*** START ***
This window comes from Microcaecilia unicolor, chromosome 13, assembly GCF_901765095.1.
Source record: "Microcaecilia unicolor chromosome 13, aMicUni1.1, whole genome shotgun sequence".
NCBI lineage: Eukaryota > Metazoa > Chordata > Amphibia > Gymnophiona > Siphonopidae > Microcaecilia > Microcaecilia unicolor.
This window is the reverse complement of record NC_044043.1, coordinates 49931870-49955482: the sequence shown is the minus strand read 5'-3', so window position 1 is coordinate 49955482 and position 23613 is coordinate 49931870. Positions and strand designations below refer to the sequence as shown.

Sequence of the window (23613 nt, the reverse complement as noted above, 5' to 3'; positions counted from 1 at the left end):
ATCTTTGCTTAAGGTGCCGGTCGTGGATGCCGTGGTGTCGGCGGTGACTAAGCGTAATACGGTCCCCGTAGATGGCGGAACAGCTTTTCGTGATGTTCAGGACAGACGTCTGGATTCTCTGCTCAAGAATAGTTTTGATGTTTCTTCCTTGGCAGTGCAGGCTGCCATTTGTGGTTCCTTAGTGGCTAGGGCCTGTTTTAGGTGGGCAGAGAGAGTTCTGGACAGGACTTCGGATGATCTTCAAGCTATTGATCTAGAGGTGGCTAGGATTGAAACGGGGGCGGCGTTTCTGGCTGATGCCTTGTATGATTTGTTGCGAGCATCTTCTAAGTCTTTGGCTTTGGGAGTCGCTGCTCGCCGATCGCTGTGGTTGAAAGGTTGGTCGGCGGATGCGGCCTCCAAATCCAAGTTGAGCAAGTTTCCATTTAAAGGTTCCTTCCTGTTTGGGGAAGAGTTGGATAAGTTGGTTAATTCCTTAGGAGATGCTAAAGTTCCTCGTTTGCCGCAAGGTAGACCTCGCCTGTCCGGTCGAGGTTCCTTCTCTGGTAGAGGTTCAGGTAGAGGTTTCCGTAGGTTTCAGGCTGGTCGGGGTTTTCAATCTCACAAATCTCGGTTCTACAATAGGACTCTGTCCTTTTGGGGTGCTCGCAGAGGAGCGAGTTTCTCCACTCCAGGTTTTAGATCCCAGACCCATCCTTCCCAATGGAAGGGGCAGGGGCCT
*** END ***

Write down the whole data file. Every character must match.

This window comes from Microcaecilia unicolor, chromosome 13, assembly GCF_901765095.1.
Source record: "Microcaecilia unicolor chromosome 13, aMicUni1.1, whole genome shotgun sequence".
NCBI lineage: Eukaryota > Metazoa > Chordata > Amphibia > Gymnophiona > Siphonopidae > Microcaecilia > Microcaecilia unicolor.
This window is the reverse complement of record NC_044043.1, coordinates 49931870-49955482: the sequence shown is the minus strand read 5'-3', so window position 1 is coordinate 49955482 and position 23613 is coordinate 49931870. Positions and strand designations below refer to the sequence as shown.

Sequence of the window (23613 nt, the reverse complement as noted above, 5' to 3'; positions counted from 1 at the left end):
ATCTTTGCTTAAGGTGCCGGTCGTGGATGCCGTGGTGTCGGCGGTGACTAAGCGTAATACGGTCCCCGTAGATGGCGGAACAGCTTTTCGTGATGTTCAGGACAGACGTCTGGATTCTCTGCTCAAGAATAGTTTTGATGTTTCTTCCTTGGCAGTGCAGGCTGCCATTTGTGGTTCCTTAGTGGCTAGGGCCTGTTTTAGGTGGGCAGAGAGAGTTCTGGACAGGACTTCGGATGATCTTCAAGCTATTGATCTAGAGGTGGCTAGGATTGAAACGGGGGCGGCGTTTCTGGCTGATGCCTTGTATGATTTGTTGCGAGCATCTTCTAAGTCTTTGGCTTTGGGAGTCGCTGCTCGCCGATCGCTGTGGTTGAAAGGTTGGTCGGCGGATGCGGCCTCCAAATCCAAGTTGAGCAAGTTTCCATTTAAAGGTTCCTTCCTGTTTGGGGAAGAGTTGGATAAGTTGGTTAATTCCTTAGGAGATGCTAAAGTTCCTCGTTTGCCGCAAGGTAGACCTCGCCTGTCCGGTCGAGGTTCCTTCTCTGGTAGAGGTTCAGGTAGAGGTTTCCGTAGGTTTCAGGCTGGTCGGGGTTTTCAATCTCACAAATCTCGGTTCTACAATAGGACTCTGTCCTTTTGGGGTGCTCGCAGAGGAGCGAGTTTCTCCACTCCAGGTTTTAGATCCCAGACCCATCCTTCCCAATGGAAGGGGCAGGGGCCT